Polestar teased its gorgeous sedan concept, the Polestar Precept, giving it a new name — Polestar 5 — and a 2024 production date.
The company first revealed the Precept in concept form back in February, with sporty intentions, a software system powered by Google’s Android, and an interior chock-full of sustainable material. This week, Polestar posted a video in which we got the closest look at the new car yet.
Polestar, which started out as the performance sub-brand of Volvo, has emerged as one of the more interesting EV companies on the market. The company, which is jointly owned by Volvo and Volvo’s parent company, Geely, recently announced plans to go public by merging with a special acquisition company, or SPAC.
Polestar has only released two vehicles so far:
The Polestar 5 is a four-door sedan with a hatchback in the rear. The company is calling it “an electric performance 4-door Grand Touring car,” which likely will mean it will compete with other luxury EVs, like the Tesla Model S, Mercedes-Benz EQS, Audi E-tron GT, and Lucid Air.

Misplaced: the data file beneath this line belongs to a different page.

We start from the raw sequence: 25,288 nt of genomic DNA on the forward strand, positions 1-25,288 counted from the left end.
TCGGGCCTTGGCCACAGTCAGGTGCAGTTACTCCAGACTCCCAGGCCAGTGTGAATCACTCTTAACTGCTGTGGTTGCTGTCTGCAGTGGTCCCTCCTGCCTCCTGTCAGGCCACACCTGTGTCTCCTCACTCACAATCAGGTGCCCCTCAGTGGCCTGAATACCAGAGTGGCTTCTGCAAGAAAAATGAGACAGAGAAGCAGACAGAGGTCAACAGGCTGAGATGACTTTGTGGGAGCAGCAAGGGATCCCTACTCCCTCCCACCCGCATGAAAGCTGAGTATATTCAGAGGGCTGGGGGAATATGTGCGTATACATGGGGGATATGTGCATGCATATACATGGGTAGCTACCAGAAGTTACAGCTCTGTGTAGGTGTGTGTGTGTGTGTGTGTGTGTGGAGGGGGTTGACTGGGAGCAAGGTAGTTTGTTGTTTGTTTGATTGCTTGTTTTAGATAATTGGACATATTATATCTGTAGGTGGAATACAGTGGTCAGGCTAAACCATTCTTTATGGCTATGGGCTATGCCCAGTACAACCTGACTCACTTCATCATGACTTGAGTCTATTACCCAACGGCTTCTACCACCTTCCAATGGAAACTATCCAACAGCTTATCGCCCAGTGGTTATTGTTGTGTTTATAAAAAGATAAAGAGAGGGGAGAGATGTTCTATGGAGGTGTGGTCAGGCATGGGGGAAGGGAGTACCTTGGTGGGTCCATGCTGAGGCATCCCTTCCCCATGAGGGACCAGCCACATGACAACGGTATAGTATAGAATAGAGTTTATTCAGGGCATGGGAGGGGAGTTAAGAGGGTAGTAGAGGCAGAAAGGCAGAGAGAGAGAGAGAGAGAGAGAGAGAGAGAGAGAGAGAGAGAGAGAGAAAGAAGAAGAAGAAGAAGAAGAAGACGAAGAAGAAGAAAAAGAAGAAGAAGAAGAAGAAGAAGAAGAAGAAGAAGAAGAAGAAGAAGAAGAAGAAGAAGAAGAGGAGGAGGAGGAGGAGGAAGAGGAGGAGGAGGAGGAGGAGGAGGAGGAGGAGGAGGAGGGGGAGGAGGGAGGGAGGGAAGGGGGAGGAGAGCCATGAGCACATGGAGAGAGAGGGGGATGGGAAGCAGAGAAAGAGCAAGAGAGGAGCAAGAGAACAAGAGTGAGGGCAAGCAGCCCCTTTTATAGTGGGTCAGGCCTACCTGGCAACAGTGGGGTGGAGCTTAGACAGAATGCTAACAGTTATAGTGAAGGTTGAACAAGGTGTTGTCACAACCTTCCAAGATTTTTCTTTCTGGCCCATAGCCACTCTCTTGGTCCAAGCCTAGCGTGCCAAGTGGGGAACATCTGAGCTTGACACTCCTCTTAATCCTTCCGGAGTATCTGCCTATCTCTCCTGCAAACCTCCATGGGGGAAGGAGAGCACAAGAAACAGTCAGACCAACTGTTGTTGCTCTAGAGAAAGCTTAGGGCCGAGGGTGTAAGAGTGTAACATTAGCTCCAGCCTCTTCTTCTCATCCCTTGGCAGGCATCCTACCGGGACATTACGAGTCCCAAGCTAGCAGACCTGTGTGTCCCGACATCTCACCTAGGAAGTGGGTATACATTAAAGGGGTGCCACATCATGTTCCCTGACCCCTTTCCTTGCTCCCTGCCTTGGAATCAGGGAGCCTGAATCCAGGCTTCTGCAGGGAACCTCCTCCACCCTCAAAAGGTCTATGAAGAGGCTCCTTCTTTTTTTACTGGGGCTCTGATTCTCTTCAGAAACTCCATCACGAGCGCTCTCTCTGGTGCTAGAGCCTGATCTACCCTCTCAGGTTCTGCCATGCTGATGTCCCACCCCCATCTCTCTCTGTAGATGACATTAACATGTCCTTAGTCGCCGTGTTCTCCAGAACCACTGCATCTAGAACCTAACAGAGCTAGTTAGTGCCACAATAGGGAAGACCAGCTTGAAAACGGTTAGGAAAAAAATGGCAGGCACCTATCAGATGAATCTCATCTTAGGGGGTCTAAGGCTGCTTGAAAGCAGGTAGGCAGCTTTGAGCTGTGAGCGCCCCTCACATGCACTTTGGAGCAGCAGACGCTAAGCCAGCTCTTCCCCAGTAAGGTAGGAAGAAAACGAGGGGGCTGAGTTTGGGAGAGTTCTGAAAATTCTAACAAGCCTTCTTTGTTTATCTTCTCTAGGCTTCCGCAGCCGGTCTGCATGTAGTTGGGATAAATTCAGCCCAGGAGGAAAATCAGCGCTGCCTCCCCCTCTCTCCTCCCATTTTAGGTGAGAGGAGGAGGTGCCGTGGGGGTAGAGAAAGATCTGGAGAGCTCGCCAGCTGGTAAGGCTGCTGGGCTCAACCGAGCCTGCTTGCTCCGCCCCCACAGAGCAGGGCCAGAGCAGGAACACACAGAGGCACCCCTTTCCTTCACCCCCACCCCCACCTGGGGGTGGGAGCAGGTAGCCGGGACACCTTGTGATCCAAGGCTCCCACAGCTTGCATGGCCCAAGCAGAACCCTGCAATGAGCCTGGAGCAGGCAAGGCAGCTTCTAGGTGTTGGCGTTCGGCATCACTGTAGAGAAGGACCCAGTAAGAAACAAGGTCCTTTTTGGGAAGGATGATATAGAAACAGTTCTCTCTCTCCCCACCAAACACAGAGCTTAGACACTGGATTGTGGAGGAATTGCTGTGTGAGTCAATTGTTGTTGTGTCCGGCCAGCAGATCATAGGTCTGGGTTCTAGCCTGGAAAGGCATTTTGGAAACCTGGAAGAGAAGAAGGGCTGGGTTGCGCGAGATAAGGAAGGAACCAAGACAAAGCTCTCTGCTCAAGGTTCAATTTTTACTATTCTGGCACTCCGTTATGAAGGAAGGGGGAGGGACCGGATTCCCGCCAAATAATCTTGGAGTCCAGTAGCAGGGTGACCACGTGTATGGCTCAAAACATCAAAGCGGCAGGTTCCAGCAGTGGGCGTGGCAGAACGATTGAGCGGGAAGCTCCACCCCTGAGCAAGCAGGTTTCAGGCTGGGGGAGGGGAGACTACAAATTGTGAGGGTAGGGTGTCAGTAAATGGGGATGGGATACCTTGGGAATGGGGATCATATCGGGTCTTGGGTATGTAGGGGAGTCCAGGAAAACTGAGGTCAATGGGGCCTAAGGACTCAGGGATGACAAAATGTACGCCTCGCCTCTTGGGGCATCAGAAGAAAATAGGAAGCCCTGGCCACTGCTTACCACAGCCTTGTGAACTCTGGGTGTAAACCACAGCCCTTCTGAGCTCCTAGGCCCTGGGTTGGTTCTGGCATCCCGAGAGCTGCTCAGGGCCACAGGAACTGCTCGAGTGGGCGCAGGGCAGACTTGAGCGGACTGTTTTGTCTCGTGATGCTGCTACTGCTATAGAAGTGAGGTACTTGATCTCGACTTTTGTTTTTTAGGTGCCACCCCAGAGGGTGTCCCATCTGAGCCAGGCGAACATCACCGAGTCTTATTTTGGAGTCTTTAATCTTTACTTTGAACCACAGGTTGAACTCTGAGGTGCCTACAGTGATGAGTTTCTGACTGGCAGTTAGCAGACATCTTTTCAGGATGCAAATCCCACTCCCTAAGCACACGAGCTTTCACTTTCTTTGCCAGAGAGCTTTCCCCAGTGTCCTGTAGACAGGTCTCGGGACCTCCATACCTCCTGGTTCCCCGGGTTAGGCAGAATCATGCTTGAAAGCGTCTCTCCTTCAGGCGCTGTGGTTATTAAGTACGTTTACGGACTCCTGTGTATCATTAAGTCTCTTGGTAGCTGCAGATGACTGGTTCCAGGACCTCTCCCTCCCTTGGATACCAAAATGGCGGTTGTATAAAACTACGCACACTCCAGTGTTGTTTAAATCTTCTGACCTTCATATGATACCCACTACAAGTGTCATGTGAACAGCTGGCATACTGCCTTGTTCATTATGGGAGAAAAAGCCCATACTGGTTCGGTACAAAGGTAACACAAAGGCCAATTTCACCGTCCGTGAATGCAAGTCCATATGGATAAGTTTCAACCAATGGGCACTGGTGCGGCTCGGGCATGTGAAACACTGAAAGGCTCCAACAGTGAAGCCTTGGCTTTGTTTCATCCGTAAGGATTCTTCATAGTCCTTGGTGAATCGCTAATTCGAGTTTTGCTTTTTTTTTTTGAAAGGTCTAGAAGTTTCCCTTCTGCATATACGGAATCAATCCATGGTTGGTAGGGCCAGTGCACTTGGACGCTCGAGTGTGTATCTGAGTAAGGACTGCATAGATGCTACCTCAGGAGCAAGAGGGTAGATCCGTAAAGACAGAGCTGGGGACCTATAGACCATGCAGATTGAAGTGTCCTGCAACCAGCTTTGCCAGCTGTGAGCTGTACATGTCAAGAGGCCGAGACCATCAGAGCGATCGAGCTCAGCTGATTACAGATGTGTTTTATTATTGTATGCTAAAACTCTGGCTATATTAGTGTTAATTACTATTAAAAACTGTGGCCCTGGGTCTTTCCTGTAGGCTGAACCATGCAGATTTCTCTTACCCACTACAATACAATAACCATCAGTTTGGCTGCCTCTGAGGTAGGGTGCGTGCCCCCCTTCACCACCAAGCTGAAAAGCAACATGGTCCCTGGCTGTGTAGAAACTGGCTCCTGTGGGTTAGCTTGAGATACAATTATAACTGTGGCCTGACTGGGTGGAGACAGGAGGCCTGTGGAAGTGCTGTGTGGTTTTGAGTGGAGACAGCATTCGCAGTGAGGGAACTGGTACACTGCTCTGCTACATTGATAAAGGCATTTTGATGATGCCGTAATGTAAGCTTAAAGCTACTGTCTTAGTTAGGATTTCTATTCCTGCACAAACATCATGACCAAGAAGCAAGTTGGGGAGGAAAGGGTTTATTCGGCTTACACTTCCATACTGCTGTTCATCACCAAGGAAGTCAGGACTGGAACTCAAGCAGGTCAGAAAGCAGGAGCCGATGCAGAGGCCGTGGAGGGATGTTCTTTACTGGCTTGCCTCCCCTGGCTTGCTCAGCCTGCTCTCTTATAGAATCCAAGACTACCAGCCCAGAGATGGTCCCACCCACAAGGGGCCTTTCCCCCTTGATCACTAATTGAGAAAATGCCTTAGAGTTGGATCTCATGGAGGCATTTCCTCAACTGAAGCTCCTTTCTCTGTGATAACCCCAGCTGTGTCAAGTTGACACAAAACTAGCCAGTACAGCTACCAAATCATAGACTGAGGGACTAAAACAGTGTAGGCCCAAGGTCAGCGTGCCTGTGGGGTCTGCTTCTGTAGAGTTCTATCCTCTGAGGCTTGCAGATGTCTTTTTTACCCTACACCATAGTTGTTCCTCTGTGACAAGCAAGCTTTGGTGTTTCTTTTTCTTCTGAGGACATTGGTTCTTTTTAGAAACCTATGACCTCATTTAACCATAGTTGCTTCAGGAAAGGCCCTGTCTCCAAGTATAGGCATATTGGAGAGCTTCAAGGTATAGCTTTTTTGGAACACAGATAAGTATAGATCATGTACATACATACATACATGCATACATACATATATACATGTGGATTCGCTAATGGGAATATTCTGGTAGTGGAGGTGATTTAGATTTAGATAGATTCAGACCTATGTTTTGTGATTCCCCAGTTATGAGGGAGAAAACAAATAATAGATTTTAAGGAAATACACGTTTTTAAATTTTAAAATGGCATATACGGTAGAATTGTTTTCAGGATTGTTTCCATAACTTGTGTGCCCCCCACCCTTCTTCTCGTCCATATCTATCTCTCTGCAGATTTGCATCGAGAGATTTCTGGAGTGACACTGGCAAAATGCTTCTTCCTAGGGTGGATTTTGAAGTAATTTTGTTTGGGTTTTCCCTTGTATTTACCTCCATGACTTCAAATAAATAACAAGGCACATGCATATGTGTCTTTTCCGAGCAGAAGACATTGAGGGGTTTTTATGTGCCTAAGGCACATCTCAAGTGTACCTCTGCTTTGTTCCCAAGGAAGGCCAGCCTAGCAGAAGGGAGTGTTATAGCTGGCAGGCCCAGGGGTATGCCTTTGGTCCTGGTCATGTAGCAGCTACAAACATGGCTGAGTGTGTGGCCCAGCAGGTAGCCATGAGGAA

Polestar declined to release most of the relevant specs, including price, battery size, range, and motor configuration. For what it’s worth, the Polestar 2 sports a 78kWh battery pack, which enables 291 miles (470 kilometers) of range. The electric motor puts off 408 horsepower, allowing for a 0–60 time in under five seconds.
When it was first released in concept form, the company laid out the Precept’s environmental bona fides: interior panels and seat backs are made out of “flax-based composites”; seats that have been “3D-knitted from recycled PET [or polyethylene terephthalate] bottles”; bolsters and headrests made from recycled cork vinyl; and carpets made out of reclaimed fishing nets.
Polestar also has teased a deeper integration of Android Automotive, Google’s native infotainment system, in the Precept. The sedan will recognize the driver as they approach the car and automatically ready their favorite applications and settings. Google Assistant would recognize more languages, including local accents, and be capable of more natural conversations. Polestar also imagines video streaming becoming a bigger component of the in-car experience — while parked or during charging, of course.